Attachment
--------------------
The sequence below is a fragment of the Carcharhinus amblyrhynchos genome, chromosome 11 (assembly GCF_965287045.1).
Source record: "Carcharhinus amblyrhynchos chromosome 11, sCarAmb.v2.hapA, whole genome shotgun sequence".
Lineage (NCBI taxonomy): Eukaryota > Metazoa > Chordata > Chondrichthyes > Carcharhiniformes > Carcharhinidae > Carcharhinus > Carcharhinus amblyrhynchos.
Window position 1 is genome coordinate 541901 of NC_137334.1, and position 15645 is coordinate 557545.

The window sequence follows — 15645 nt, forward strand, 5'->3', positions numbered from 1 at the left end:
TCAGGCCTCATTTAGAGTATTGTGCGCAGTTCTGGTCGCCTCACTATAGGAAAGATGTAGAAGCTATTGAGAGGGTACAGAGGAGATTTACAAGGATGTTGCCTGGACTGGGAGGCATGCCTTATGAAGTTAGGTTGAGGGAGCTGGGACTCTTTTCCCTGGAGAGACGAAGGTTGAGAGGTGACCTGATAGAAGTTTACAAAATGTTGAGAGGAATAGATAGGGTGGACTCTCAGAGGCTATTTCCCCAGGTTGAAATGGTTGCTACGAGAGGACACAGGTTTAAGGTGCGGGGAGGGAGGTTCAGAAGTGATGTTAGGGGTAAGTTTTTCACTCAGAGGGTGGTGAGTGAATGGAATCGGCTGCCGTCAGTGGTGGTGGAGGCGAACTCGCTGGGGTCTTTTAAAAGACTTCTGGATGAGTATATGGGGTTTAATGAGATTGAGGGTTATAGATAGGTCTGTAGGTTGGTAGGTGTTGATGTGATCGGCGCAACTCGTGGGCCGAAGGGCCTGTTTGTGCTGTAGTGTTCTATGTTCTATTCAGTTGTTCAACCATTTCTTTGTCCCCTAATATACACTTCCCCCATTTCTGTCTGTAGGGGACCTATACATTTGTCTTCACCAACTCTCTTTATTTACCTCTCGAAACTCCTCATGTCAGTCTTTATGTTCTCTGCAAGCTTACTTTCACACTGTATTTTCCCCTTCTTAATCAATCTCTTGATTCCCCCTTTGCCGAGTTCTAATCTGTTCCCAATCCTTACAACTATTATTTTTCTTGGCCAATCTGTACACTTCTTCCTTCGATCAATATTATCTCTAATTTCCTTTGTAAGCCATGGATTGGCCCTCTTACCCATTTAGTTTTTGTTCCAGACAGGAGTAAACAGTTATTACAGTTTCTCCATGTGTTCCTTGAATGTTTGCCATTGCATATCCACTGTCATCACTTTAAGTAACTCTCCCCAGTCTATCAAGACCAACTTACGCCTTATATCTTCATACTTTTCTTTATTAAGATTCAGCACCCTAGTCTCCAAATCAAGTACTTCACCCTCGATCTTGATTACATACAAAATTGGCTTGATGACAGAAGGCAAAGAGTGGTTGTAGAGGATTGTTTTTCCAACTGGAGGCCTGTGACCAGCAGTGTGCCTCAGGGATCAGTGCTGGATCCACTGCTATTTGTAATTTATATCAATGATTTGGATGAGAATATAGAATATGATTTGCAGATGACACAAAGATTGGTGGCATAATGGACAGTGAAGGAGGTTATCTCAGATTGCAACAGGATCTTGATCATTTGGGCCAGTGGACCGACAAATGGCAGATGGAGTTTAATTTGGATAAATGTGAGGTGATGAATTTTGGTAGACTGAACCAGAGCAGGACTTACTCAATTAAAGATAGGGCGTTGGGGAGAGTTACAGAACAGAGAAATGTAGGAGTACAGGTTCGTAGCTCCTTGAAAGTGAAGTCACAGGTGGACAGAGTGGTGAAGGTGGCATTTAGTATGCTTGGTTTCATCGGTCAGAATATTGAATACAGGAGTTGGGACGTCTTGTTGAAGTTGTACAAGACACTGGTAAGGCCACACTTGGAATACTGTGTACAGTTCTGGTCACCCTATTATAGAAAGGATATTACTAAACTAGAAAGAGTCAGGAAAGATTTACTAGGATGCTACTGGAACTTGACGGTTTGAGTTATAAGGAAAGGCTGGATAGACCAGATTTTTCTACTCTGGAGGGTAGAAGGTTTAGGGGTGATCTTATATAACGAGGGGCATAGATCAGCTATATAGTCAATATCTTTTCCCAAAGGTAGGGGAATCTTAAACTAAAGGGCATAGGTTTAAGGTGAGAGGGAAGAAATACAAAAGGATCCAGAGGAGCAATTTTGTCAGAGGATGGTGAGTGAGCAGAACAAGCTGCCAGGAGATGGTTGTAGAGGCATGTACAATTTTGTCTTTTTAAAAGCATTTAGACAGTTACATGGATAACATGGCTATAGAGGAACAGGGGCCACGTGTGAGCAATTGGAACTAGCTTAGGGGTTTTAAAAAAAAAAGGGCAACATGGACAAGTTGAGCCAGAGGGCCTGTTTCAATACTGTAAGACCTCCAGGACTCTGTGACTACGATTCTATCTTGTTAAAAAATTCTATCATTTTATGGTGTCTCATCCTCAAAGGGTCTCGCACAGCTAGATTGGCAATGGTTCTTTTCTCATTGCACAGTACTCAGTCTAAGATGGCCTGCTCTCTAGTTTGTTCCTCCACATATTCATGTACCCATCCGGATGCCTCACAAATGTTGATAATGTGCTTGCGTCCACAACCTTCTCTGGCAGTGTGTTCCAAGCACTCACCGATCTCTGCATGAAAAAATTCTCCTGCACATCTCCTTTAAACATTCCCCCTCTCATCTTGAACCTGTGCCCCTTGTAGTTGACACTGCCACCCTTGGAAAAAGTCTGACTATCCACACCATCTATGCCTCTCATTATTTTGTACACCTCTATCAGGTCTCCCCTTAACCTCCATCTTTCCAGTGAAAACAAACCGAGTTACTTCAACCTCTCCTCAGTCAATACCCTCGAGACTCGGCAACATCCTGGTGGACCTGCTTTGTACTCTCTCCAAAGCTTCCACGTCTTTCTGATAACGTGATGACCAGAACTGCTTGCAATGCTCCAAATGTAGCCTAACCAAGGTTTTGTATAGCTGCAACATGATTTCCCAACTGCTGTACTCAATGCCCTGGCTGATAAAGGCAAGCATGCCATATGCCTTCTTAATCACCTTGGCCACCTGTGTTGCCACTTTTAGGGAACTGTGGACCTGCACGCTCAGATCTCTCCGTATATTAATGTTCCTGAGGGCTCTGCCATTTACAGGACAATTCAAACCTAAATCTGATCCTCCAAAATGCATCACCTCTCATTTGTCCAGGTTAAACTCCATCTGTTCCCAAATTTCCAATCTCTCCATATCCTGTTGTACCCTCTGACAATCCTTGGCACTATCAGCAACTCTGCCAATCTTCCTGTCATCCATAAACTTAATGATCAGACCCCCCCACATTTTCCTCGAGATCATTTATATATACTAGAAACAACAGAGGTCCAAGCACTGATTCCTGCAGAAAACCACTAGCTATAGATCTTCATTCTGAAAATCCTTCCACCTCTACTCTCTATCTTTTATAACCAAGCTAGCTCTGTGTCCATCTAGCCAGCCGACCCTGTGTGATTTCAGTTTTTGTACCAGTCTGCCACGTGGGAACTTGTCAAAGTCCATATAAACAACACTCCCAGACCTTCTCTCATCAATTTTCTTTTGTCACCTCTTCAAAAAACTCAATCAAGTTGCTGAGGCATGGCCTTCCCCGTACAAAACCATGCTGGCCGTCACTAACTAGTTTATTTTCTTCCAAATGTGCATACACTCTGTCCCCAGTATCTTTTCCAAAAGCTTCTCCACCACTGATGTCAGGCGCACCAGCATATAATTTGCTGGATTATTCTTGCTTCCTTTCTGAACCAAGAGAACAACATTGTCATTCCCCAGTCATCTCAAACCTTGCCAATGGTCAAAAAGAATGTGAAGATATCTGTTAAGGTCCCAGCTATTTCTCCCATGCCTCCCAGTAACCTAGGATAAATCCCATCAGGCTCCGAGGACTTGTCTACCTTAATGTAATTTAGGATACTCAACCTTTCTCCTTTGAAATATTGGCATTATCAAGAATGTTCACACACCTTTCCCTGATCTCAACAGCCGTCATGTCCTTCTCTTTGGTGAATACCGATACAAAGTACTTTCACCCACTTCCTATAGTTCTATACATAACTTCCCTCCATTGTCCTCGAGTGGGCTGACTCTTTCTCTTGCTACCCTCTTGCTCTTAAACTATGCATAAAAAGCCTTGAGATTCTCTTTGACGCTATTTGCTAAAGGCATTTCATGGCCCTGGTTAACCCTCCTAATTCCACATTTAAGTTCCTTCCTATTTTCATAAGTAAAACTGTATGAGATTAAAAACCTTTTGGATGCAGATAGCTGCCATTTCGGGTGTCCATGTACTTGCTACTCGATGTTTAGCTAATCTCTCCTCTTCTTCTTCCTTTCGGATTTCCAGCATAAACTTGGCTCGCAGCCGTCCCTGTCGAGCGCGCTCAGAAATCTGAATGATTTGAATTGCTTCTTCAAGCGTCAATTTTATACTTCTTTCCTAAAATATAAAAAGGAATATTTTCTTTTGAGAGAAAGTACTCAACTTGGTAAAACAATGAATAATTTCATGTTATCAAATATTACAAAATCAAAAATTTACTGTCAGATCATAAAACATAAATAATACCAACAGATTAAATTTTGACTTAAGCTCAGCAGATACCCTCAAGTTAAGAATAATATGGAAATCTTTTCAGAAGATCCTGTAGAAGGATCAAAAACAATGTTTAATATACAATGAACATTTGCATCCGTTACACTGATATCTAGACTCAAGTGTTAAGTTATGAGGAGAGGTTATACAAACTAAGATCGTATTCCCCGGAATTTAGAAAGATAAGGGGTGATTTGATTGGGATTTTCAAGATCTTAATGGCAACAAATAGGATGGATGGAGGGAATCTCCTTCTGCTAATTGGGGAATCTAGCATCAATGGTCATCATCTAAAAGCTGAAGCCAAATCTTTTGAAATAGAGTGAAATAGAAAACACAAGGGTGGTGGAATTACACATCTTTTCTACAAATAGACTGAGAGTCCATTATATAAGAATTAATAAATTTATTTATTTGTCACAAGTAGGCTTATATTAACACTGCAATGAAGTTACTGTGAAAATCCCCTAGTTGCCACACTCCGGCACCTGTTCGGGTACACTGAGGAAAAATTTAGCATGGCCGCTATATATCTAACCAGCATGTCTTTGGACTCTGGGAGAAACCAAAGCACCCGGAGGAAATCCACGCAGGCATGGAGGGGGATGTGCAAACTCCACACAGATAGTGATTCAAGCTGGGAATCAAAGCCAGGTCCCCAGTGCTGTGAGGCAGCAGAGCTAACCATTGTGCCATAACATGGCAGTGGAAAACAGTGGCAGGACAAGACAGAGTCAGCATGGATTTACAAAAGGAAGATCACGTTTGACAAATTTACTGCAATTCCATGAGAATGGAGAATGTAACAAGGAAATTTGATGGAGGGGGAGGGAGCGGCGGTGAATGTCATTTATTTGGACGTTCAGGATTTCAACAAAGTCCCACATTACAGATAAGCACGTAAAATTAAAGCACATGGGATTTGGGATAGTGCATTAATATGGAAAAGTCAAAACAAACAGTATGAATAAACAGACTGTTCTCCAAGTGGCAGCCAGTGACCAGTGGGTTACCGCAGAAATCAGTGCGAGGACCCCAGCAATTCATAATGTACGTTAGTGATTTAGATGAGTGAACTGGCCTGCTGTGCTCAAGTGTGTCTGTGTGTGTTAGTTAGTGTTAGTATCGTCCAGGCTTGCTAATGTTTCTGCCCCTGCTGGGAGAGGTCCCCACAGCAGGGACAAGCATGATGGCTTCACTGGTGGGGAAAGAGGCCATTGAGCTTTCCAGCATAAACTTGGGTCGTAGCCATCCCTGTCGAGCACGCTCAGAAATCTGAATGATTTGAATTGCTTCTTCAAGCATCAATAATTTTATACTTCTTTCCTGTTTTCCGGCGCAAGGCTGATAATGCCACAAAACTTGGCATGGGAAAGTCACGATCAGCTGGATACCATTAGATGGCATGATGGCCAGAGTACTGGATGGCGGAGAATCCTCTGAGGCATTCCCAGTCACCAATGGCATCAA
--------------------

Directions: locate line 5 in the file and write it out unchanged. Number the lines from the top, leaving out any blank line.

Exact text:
The window sequence follows — 15645 nt, forward strand, 5'->3', positions numbered from 1 at the left end: